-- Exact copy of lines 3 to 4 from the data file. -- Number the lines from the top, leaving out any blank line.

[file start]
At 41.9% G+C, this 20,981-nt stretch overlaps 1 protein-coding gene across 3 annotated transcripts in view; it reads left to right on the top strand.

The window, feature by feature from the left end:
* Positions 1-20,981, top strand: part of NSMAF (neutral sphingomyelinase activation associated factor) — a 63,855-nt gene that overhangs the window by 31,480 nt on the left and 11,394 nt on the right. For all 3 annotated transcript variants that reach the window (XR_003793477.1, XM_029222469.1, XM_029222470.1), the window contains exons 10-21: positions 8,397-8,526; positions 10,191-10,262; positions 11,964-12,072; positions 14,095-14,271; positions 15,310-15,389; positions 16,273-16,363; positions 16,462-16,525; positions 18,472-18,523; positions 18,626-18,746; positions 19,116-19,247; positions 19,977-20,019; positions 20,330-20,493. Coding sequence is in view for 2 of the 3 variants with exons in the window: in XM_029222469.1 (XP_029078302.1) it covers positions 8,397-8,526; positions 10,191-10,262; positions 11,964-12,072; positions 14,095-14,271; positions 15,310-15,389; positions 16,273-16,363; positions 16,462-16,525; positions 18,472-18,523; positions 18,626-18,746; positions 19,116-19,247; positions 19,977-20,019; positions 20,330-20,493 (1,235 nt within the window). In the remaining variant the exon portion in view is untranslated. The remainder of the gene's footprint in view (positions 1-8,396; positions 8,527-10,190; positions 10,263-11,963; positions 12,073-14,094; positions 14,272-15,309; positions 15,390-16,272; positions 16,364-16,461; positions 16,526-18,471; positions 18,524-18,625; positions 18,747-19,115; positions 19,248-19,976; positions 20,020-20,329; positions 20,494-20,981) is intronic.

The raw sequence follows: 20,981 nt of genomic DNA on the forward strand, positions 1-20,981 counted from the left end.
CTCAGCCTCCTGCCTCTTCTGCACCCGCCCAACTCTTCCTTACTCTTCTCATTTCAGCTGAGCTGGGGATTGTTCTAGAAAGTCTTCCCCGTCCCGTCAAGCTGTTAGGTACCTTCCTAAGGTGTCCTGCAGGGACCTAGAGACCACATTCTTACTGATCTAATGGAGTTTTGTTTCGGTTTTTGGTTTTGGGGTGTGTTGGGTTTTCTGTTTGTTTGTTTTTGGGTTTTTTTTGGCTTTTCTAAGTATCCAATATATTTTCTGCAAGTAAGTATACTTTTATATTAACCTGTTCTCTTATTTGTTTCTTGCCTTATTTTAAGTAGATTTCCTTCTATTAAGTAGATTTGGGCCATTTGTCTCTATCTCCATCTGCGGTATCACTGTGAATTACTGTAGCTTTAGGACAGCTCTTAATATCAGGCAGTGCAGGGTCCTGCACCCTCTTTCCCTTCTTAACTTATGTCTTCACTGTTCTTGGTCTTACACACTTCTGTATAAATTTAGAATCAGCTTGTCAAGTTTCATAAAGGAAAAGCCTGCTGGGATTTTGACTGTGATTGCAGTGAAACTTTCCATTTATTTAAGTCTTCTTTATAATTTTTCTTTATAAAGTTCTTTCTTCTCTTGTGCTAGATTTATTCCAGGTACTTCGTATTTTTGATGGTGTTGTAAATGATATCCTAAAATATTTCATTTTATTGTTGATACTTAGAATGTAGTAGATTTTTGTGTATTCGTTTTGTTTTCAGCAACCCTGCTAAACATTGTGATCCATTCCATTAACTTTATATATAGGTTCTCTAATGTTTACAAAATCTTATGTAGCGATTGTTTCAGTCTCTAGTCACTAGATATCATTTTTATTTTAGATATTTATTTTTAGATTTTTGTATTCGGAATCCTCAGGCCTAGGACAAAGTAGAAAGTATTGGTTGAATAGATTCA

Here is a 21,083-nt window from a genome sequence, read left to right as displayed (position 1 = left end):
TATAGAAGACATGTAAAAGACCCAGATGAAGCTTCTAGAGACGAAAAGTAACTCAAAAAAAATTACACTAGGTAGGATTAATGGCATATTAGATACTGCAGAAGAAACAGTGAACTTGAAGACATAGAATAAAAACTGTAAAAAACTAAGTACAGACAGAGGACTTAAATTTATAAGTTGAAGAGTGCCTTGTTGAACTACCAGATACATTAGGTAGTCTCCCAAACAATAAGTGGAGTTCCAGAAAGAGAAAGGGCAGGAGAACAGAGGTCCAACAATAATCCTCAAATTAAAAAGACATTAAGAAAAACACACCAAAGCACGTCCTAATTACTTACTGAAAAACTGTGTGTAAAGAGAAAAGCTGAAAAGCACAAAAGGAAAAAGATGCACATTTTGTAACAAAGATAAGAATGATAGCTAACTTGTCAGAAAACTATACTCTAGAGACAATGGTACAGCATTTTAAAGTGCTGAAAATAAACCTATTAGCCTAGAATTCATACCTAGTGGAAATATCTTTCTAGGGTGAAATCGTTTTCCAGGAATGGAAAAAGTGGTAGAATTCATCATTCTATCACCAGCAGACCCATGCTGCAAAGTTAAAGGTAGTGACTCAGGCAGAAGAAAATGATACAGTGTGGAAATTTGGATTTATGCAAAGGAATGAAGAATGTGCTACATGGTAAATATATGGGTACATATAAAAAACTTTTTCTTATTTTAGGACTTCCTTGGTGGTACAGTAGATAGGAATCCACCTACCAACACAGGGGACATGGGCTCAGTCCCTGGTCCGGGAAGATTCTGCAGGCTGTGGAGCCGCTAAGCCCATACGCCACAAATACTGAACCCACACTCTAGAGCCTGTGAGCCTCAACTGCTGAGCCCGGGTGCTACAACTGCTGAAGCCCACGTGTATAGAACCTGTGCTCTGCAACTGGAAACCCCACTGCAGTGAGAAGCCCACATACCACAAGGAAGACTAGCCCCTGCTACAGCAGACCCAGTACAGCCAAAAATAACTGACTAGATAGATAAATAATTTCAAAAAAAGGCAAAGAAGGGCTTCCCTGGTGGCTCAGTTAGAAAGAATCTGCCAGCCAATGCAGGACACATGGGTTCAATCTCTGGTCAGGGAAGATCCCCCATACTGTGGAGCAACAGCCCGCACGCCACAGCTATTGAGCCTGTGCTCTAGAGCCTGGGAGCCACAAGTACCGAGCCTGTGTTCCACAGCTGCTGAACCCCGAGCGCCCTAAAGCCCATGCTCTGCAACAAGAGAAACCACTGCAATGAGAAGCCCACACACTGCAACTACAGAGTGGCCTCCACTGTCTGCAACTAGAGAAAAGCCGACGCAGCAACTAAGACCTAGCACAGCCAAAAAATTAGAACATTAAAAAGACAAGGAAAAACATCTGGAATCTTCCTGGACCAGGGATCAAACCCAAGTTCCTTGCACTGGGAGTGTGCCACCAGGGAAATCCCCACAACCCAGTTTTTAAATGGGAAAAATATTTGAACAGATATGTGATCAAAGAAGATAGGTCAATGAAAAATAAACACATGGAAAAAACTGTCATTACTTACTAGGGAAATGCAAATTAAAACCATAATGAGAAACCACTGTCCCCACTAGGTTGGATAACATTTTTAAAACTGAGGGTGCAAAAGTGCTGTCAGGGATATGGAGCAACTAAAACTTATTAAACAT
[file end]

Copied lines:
* Positions 1-20,981, top strand: part of NSMAF (neutral sphingomyelinase activation associated factor) — a 63,855-nt gene that overhangs the window by 31,480 nt on the left and 11,394 nt on the right. For all 3 annotated transcript variants that reach the window (XR_003793477.1, XM_029222469.1, XM_029222470.1), the window contains exons 10-21: positions 8,397-8,526; positions 10,191-10,262; positions 11,964-12,072; positions 14,095-14,271; positions 15,310-15,389; positions 16,273-16,363; positions 16,462-16,525; positions 18,472-18,523; positions 18,626-18,746; positions 19,116-19,247; positions 19,977-20,019; positions 20,330-20,493. Coding sequence is in view for 2 of the 3 variants with exons in the window: in XM_029222469.1 (XP_029078302.1) it covers positions 8,397-8,526; positions 10,191-10,262; positions 11,964-12,072; positions 14,095-14,271; positions 15,310-15,389; positions 16,273-16,363; positions 16,462-16,525; positions 18,472-18,523; positions 18,626-18,746; positions 19,116-19,247; positions 19,977-20,019; positions 20,330-20,493 (1,235 nt within the window). In the remaining variant the exon portion in view is untranslated. The remainder of the gene's footprint in view (positions 1-8,396; positions 8,527-10,190; positions 10,263-11,963; positions 12,073-14,094; positions 14,272-15,309; positions 15,390-16,272; positions 16,364-16,461; positions 16,526-18,471; positions 18,524-18,625; positions 18,747-19,115; positions 19,248-19,976; positions 20,020-20,329; positions 20,494-20,981) is intronic.

The raw sequence follows: 20,981 nt of genomic DNA on the forward strand, positions 1-20,981 counted from the left end.